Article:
The latest pretrained language models have shown a remarkable ability to learn facts. A new study drills down on issues of scale, showing that such models might learn the approximate weight of a dog or cost of an apple, at least to the right order of magnitude.

What’s new: Xikun Zhang and Deepak Ramachandran with colleagues at Stanford, Google, AI2 Israel, Bar Ilan University, and University of Pennsylvania probed whether word embeddings produced by pretrained models encode knowledge of objects’ mass, length, or price.

Key insight: Pretrained features that represent words may or may not capture scale-bound attributes. To find out, the authors built simple linear models that took the pretrained embeddings as a starting point and trained them on a dataset that explicitly associates words with such attributes. If the models learned to estimate such attributes, they reasoned, then the pretrained embeddings did, indeed, represent them.

How it works: The authors analyzed features generated by ELMo and BERT, whose embeddings vary depending on context, as well as the earlier word2vec, a fixed set of embeddings. They also tested features generated by their own model, NumBERT, which is identical to BERT except that numerals in its pretraining data were replaced by the same numbers in scientific notation.

  • The researchers built two linear models that accepted embeddings from each language model. One linear model used regression to produce a median estimate of mass, length, or price. The other produced a distribution of probabilities among 12 orders of magnitude.
  • Freezing the language models’ weights, the researchers trained the linear models on the Distribution over Quantities (DoQ) dataset, which contains nouns and distributions of their masses, lengths, and prices.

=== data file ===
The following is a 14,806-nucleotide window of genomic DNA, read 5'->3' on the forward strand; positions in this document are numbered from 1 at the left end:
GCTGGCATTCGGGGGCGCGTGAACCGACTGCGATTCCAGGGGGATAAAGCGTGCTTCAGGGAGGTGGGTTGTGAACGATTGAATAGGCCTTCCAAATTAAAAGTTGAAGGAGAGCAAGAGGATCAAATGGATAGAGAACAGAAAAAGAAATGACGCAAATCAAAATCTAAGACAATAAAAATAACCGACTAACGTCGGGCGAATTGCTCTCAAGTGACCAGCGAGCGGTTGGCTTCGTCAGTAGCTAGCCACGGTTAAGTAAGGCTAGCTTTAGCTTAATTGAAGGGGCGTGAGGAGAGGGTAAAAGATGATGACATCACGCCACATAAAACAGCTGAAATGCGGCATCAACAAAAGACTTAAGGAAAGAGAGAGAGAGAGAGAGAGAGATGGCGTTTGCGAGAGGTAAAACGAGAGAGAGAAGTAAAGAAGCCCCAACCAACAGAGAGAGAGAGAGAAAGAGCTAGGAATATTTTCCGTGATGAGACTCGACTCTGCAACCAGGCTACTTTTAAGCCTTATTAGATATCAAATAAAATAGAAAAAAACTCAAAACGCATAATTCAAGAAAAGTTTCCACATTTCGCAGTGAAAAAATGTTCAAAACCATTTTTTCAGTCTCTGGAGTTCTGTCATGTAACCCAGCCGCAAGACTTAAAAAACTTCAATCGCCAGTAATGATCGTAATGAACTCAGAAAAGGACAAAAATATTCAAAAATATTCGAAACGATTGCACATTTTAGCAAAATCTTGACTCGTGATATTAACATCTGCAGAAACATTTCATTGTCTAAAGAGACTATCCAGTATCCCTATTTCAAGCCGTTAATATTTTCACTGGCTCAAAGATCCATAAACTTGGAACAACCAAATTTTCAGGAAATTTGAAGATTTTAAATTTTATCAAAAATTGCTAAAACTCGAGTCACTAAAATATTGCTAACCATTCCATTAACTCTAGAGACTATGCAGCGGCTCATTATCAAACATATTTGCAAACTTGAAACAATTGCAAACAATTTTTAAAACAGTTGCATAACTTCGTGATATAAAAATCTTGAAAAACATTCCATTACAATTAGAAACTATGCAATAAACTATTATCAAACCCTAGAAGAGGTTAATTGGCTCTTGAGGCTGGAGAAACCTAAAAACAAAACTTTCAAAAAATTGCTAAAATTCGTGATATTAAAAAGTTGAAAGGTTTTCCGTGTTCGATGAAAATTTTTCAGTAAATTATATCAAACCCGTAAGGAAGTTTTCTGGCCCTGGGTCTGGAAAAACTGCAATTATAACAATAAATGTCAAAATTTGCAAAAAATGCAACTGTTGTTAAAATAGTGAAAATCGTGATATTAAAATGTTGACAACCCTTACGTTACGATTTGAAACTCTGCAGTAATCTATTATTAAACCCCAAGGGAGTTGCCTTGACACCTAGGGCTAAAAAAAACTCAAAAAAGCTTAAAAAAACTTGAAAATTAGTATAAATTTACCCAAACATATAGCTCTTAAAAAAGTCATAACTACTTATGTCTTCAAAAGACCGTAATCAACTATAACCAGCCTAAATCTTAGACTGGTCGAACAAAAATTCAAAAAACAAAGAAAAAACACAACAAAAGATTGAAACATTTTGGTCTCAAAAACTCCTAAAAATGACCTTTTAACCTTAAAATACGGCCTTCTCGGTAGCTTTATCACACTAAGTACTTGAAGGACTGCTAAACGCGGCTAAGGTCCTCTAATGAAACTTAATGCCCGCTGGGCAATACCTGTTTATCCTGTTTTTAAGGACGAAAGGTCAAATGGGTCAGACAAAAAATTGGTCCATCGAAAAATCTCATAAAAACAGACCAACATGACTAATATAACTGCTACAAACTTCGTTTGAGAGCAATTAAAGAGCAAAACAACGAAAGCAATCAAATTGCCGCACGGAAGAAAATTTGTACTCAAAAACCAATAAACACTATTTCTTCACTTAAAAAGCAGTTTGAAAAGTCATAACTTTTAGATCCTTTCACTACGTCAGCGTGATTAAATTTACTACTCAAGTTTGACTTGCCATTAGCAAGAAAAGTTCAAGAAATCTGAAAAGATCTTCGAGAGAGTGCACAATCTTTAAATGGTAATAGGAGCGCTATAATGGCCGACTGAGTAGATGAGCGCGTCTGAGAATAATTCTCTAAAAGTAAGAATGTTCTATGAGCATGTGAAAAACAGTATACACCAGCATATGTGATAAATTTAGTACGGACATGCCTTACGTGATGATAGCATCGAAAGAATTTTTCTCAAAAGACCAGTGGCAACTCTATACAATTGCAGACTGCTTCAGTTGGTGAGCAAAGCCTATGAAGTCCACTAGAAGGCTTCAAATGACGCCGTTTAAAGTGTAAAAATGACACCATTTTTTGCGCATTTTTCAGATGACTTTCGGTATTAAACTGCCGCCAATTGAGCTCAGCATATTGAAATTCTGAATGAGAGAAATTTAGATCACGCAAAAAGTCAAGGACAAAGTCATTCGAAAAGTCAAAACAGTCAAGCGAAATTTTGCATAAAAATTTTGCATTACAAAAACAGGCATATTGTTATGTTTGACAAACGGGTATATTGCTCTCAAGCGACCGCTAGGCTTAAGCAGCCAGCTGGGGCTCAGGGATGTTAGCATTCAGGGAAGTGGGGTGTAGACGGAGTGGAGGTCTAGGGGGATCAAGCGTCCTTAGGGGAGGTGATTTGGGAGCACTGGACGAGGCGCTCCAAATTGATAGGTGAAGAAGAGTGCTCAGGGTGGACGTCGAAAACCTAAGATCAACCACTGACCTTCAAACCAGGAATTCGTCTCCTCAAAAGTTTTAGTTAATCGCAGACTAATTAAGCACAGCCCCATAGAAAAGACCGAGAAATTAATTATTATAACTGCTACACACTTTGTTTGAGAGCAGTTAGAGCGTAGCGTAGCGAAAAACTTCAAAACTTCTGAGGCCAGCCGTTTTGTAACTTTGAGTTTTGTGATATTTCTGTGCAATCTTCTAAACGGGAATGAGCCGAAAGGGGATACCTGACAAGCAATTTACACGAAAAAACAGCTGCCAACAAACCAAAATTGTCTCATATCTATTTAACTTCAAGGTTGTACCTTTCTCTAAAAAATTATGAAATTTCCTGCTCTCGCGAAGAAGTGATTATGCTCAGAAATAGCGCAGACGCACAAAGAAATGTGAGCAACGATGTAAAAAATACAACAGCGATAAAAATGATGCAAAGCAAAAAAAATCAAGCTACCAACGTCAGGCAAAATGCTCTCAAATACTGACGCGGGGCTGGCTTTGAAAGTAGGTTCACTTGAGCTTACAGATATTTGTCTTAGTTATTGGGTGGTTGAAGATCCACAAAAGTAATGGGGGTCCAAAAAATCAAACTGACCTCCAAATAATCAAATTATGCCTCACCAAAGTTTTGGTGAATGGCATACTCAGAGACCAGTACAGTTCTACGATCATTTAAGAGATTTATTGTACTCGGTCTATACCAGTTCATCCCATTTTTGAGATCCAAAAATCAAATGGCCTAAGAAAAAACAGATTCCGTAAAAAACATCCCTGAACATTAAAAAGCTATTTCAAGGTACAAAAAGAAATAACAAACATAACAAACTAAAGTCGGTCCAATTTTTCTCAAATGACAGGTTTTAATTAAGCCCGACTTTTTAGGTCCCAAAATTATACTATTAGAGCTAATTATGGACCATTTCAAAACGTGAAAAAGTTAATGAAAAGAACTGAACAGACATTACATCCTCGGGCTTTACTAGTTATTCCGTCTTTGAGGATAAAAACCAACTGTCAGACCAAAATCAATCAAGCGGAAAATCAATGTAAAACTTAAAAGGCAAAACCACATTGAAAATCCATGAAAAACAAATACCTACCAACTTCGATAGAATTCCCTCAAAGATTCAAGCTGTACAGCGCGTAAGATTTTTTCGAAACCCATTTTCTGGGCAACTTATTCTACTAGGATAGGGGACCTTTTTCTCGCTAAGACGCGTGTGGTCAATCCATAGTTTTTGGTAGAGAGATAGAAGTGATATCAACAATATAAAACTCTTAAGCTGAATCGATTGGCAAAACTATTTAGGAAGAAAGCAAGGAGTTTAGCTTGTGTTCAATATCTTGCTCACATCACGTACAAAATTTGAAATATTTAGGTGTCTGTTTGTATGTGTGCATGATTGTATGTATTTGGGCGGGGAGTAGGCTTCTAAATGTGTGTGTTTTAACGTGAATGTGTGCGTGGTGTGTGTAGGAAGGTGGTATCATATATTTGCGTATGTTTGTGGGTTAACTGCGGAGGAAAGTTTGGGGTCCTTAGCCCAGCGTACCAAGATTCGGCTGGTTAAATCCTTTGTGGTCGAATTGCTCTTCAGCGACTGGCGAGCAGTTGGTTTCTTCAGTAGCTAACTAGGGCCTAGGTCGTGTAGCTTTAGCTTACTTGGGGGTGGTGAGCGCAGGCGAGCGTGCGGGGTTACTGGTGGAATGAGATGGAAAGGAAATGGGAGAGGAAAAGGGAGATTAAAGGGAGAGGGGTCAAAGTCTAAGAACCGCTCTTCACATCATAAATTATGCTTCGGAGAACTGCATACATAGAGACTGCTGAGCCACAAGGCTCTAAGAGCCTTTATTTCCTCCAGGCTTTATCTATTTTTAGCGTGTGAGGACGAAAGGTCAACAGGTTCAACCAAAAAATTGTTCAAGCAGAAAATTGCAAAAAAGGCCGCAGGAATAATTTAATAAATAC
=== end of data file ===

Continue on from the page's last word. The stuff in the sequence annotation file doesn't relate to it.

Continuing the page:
• They fed the language models sentences like “The dog is heavy” or “The ring is expensive,” and passed the embeddings of the key word (here, “dog” or “ring”) to the linear models to produce an estimate or distribution.

Results: The linear models matched the DoQ measures with greater-than-random accuracy. Those that used embeddings from ELMo, BERT, and NumBERT produced better performance than those that used word2vec. To evaluate whether the linear models generalized beyond DoQ, the authors tested them on comparing sizes and weights between pairs of objects. The regression model that used NumBERT embeddings achieved accuracy of 0.76, outperforming BERT (0.71), ELMo (0.72), and word2vec (0.74). The classification model that used NumBERT embeddings likewise outperformed the others but achieved lower accuracy.

Why it matters: The latest language models have come under fire for being less smart than their accomplishments might suggest. But how much less smart? Studies like this help quantify the deficits so we can work toward improving them.

We’re thinking: Language models also need to understand scale distinctions based on modifying words such as the difference between “watch” and “gold watch,” or between “Yoda” and “Baby Yoda.”


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